Humans normally have 46 chromosomes in each cell, divided into 23 pairs. Two copies of chromosome 3, one copy inherited from each parent, form one of the pairs. Chromosome 3 spans about 198 million base pairs (the building blocks of DNA) and represents approximately 6.5 percent of the total DNA in cells.
Identifying genes on each chromosome is an active area of genetic research. Because researchers use different approaches to predict the number of genes on each chromosome, the estimated number of genes varies. Chromosome 3 likely contains 1,000 to 1,100 genes that provide instructions for making proteins. These proteins perform a variety of different roles in the body.
Health Conditions Related to Chromosomal Changes
The following chromosomal conditions are associated with changes in the structure or number of copies of chromosome 3.
3p deletion syndrome
3p deletion syndrome is a condition that often results in intellectual disability, developmental delay, and abnormal physical features. 3p deletion syndrome is caused by the deletion of the end of the small (p) arm of chromosome 3. The size of the deletion varies among affected individuals, from approximately 150,000 DNA building blocks (base pairs) to 11 million base pairs and can include 4 to 71 known genes. In some individuals, the deletion involves material near the end of the chromosome but does not include the tip (the telomere).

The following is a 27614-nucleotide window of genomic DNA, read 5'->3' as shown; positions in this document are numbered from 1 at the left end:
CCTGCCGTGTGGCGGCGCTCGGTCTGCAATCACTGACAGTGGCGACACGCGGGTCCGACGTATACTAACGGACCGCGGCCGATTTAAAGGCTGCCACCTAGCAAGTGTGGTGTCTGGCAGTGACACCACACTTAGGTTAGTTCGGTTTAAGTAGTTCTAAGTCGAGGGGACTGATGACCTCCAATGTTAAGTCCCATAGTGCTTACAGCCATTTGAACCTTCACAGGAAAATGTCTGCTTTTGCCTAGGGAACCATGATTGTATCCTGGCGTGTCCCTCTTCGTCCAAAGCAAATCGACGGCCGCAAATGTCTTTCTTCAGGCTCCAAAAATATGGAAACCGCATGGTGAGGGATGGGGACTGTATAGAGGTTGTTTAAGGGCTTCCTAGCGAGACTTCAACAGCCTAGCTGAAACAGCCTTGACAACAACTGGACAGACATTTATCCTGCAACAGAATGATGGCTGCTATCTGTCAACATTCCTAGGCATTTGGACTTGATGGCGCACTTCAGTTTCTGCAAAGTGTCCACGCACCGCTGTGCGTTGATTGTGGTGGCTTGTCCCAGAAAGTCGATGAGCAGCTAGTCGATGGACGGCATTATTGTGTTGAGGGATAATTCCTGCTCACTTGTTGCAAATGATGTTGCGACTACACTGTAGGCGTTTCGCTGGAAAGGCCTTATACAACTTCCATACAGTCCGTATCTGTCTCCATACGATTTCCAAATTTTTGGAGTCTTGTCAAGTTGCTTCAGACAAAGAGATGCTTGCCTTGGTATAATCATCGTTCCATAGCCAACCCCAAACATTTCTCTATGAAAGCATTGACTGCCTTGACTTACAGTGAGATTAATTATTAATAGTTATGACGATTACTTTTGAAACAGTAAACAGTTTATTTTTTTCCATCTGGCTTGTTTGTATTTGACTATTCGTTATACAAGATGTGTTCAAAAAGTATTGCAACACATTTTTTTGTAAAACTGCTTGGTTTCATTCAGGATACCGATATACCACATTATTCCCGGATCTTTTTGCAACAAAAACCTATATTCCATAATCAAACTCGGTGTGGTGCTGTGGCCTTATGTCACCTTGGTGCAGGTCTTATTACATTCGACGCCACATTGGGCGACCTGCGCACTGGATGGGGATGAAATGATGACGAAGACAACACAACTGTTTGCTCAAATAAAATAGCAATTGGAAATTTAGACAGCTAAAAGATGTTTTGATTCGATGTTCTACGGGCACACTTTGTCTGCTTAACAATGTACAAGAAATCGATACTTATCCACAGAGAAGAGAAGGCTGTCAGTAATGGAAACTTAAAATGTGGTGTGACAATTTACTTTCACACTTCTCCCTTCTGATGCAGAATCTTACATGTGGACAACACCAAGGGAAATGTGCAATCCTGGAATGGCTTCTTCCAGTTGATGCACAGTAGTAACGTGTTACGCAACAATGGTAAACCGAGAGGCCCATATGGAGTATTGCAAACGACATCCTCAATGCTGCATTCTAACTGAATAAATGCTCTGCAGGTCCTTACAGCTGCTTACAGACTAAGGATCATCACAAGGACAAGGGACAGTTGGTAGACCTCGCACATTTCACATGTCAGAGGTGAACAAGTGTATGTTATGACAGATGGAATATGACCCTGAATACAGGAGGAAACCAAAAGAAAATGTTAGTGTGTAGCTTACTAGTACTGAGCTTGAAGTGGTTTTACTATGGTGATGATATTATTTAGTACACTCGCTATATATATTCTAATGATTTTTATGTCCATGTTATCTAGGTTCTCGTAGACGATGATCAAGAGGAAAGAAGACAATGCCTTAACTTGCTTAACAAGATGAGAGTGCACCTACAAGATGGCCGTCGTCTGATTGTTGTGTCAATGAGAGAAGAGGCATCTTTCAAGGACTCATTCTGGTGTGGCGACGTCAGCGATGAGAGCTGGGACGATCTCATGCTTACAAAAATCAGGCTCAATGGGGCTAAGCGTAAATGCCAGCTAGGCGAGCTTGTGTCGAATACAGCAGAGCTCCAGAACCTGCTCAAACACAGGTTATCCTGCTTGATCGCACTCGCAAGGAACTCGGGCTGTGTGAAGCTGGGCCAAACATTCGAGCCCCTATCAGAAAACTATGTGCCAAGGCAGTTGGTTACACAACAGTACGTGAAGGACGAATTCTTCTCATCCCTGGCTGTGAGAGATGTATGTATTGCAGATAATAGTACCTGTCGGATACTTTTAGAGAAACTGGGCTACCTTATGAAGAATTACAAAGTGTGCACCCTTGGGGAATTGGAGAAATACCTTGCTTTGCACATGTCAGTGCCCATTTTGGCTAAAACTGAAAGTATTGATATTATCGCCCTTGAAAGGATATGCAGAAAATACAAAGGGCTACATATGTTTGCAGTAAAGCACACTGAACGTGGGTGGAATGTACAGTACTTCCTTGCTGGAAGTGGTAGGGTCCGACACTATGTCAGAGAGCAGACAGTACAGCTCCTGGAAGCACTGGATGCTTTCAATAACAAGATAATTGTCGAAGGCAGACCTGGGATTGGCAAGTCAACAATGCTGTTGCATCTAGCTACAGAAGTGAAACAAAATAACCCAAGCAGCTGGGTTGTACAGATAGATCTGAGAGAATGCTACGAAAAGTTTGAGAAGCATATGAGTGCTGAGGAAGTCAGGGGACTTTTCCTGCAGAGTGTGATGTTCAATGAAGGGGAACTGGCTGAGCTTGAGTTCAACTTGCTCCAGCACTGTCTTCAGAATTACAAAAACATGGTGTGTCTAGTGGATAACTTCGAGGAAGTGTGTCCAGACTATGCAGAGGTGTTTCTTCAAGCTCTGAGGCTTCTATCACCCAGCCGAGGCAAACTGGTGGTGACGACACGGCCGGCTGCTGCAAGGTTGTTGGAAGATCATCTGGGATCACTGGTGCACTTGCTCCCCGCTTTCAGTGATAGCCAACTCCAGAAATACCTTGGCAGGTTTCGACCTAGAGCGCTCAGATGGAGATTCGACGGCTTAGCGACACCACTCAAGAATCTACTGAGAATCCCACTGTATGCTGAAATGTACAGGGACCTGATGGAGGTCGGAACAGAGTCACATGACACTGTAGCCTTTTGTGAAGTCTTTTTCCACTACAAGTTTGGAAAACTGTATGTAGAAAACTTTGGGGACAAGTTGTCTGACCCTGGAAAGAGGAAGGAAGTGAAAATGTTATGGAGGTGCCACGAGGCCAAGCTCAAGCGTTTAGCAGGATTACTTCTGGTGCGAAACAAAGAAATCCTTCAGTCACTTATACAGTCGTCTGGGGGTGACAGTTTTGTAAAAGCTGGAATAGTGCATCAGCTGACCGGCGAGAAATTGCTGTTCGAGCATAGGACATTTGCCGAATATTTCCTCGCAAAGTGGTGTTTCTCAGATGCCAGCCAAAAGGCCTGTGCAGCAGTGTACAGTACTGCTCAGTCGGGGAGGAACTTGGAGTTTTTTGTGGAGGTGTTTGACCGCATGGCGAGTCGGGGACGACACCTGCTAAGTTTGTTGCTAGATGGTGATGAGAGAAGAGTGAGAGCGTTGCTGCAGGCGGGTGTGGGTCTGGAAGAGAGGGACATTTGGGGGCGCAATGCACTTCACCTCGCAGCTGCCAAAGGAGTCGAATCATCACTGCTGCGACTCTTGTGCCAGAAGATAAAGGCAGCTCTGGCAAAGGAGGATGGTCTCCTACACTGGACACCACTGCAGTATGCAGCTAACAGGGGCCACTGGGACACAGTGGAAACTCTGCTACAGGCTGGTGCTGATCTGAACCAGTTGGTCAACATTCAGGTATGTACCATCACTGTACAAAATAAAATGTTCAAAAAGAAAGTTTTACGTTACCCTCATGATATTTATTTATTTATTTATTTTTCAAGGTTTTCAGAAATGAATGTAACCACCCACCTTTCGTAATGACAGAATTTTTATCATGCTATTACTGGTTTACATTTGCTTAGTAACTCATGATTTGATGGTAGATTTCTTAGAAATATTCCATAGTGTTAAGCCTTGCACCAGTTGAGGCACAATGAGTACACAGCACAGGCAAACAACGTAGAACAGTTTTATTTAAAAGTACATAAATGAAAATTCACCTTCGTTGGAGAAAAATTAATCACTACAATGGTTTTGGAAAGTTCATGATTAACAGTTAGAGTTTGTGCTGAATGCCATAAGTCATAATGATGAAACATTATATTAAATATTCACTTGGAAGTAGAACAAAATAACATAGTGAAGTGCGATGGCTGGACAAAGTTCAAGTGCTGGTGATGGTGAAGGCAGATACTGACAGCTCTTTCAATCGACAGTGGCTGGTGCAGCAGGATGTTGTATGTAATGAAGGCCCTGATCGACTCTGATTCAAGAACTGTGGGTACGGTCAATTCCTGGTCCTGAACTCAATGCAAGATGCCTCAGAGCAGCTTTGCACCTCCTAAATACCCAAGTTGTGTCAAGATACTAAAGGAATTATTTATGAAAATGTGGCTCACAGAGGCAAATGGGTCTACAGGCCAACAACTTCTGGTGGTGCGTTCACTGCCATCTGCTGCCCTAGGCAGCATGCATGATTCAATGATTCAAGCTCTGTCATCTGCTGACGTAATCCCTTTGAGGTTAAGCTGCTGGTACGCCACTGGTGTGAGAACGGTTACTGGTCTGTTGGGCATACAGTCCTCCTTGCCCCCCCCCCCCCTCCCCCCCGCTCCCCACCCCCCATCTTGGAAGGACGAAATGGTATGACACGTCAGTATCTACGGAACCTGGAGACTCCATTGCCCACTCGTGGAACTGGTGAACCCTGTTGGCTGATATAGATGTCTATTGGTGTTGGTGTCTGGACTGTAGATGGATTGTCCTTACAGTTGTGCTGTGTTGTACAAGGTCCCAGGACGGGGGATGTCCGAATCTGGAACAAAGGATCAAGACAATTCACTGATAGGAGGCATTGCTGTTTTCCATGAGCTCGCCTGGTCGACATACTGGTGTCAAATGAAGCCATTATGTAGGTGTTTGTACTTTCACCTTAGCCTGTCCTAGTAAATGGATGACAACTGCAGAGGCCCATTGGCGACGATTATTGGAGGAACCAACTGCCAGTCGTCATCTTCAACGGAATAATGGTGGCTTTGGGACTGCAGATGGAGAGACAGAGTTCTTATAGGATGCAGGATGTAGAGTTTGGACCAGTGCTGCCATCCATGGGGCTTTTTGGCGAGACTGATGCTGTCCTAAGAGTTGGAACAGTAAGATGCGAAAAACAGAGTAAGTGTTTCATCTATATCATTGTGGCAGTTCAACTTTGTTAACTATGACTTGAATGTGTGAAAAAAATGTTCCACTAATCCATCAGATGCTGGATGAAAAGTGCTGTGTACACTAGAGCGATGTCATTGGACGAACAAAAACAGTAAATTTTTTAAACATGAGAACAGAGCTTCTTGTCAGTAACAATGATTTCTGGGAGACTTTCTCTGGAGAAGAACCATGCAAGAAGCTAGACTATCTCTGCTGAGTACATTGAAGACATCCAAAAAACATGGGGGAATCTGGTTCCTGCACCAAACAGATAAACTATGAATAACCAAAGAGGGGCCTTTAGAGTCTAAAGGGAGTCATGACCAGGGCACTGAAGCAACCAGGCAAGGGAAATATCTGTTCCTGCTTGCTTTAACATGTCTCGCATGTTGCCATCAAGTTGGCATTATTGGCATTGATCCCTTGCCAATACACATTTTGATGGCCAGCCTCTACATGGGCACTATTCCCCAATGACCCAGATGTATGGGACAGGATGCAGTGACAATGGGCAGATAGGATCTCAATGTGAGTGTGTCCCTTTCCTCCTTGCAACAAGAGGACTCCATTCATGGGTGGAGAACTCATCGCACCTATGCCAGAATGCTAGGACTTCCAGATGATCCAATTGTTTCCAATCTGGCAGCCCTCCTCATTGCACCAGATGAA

The signs and symptoms related to 3p deletion syndrome result from the loss of genes in the 3p region; however, it is difficult to determine which genes influence specific features because not all affected individuals are missing the same genes.More About This Health Condition
3q29 microdeletion syndrome
3q29 microdeletion syndrome is a condition that results from the deletion of a small piece of chromosome 3 in each cell. Features associated with the deletion vary widely but can include delayed development, intellectual disability, behavioral and psychiatric disorders, and physical abnormalities. Some individuals with this chromosomal change have very mild or no related signs and symptoms.
Most people with 3q29 microdeletion syndrome are missing about 1.6 million base pairs, also written as 1.6 megabases (Mb), on the long (q) arm of the chromosome at a position designated q29. It is the same region of chromosome 3 that is abnormally copied (duplicated) in people with 3q29 microduplication syndrome (described below). This chromosome segment is normally surrounded by short, repeated sequences of DNA that make it prone to rearrangement during cell division. The rearrangement can lead to missing or extra copies of DNA at 3q29.
The segment that is most often deleted in people with 3q29 microdeletion syndrome includes about 20 genes. Some of these genes are thought to be involved in brain development. However, it is unknown which specific genes, when abnormally deleted, are related to the signs and symptoms of 3q29 microdeletion syndrome. It is also unclear why some people with a deletion at 3q29 have no associated health problems. It is possible that genetic changes outside the 3q29 region can influence the features of this condition.More About This Health Condition
3q29 microduplication syndrome